nytheatre.com review by David Ledoux
July 15, 2007
Tender opens with the surprise 29th birthday party of Soledad, a struggling Lower East Side bartender. Soledad and her friends, Sam and Anna, are soon interrupted by an old acquaintance to the group, Julie. It turns out Julie is the center of a lot of baggage surrounding the women, and in the following days the conflict among these four intensifies as Julie tries to provide answers to Soledad's uncertainty about her future. Julie tries to convince Soledad to work in "the corporate world," and even gets her a job interview. As we see Soledad go back and forth with whether to go through with this career change or not, we also see her struggling with relationships with her other two friends, Anna and Sam.
The evening got off to an awkward start with a very long pause at the top of the show after the curtain speech. Three of the actors then hastily entered, two of them shouting surprise to the third. This seemed like an ineffectual beginning to the show. It is very possible though, that this was some sort of technical glitch, and in that case we have all been there.
I was, however, struck by the amount of blatant exposition in the dialogue. Playwright Shapour Benard gives us too much too soon. The exposition both provides the audience background on the characters and also on the culture these women are inhabiting. There are lines that seem to be saying, this is a New York reference and this is what it's like living in New York. These moments are countered with lines like, "My favorite European city is Edinburgh." Every New York and Scottish reference seemed a bit cheap and transparent.
Despite the weaknesses of the script, many issues could be solved through Julie Baber's direction. The feel of the evening is messy and not thought through. The couch and chair from the party stay in the same place for the entire play, even though the action moves from the apartment to the bar, to a store, to a corporate lobby, etc. No choices seemed to be made with regard to lighting or scenery to define the space in a clear or effective way. As far as sound is concerned, sometimes there is sound in between scenes, sometimes there isn't. And one of the characters had the loudest cell phone I have ever heard. I understand the limitations with festival plays, but creativity and conscientious choice making can overcome those practical realities.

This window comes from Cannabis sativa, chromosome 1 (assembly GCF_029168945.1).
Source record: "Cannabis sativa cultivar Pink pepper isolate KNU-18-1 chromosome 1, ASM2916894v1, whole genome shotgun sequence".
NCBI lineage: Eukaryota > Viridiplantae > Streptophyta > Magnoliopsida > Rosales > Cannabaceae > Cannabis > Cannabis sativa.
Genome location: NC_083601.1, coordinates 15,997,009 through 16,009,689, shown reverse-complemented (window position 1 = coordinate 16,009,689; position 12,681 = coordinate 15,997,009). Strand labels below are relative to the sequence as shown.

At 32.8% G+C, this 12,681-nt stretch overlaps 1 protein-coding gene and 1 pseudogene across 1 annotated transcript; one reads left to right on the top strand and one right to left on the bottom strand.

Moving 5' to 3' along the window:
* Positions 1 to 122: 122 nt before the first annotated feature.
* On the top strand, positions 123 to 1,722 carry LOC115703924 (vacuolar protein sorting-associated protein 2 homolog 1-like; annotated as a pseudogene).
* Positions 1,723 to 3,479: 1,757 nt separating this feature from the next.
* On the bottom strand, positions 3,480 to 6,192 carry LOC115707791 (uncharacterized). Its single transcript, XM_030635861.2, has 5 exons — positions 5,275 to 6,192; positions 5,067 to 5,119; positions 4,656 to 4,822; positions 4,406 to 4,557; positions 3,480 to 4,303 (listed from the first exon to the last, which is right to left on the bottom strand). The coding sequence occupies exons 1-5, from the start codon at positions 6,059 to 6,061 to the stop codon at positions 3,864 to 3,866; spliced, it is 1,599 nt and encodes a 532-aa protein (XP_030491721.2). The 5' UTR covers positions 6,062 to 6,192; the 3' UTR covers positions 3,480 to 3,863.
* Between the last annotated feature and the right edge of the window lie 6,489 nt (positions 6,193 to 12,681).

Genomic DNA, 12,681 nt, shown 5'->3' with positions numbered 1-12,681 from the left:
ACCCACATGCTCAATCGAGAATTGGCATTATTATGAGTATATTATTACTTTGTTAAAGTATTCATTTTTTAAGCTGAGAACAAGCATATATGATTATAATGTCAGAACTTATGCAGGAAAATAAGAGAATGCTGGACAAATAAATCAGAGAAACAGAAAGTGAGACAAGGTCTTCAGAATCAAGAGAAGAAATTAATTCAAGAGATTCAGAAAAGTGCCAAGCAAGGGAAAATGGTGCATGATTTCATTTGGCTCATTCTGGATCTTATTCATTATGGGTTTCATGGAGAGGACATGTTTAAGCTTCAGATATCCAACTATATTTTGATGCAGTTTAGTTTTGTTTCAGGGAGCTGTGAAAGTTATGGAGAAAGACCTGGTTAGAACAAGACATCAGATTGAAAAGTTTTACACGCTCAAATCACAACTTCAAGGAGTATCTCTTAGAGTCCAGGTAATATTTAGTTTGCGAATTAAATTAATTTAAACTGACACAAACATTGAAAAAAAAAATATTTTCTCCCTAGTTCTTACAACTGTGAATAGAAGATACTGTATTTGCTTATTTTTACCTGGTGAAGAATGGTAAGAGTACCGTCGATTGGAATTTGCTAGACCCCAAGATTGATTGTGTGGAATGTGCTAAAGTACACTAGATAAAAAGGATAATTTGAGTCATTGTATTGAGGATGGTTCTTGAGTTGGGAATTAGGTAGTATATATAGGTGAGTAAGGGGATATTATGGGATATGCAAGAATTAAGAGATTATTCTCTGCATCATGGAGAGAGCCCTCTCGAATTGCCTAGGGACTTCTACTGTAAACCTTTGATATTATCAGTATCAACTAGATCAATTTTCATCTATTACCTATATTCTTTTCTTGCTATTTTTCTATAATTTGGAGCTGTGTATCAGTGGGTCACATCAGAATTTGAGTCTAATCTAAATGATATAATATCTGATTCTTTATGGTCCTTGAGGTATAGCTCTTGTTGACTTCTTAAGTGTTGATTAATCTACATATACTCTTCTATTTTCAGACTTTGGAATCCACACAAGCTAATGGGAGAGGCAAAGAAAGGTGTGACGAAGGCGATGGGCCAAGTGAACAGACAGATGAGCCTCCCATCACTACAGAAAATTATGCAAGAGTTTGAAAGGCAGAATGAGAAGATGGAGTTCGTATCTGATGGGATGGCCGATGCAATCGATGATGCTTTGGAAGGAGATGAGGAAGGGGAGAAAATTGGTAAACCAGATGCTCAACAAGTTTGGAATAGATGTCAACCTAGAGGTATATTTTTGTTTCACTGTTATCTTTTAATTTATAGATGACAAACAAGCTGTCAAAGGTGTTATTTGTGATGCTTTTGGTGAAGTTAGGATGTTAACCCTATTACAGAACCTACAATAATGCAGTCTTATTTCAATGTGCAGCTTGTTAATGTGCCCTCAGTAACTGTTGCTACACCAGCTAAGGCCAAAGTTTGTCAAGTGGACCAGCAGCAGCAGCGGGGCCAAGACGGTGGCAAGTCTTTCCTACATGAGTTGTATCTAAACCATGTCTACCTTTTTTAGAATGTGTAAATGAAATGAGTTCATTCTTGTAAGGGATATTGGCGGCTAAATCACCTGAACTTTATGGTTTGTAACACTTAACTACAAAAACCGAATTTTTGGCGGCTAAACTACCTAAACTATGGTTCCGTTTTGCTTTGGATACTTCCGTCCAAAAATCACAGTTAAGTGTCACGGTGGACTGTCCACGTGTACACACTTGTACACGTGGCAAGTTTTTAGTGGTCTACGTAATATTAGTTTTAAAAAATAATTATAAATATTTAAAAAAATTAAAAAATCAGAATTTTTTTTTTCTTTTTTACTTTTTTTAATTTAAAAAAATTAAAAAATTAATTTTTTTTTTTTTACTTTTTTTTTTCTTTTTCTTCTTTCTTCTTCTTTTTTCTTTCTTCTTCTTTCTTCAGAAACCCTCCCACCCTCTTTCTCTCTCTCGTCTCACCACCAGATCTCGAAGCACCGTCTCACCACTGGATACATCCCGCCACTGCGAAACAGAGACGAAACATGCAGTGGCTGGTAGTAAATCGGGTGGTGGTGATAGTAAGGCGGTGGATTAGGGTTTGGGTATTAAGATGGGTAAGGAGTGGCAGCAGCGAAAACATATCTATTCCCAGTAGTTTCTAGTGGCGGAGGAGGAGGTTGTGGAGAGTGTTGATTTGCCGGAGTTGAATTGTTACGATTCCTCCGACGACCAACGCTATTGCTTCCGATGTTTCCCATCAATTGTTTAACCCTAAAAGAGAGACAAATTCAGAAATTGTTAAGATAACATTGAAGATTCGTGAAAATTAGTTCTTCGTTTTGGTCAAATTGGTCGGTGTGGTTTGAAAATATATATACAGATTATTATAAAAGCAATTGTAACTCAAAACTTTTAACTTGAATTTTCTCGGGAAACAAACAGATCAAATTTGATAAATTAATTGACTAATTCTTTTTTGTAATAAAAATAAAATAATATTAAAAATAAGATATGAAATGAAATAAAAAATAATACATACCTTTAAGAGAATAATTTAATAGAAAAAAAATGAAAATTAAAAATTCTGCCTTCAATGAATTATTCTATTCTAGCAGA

The strongest part of the evening was the work of the actors. The cast includes Andrea Dionne, Kelly B. Dwyer, Amber Gray, and Kellie E. McCants. They all managed to find some clear subtextual relationships, and they have a natural chemistry with each other. I did however want to see the ensemble come out of their shell a bit more. They seemed to be very aware of the audience and timid. It was a small theatre yet the energy didn't really fill the space. The impression was of a group of friends being playful on the subway when they know they can't really let loose because they are in public.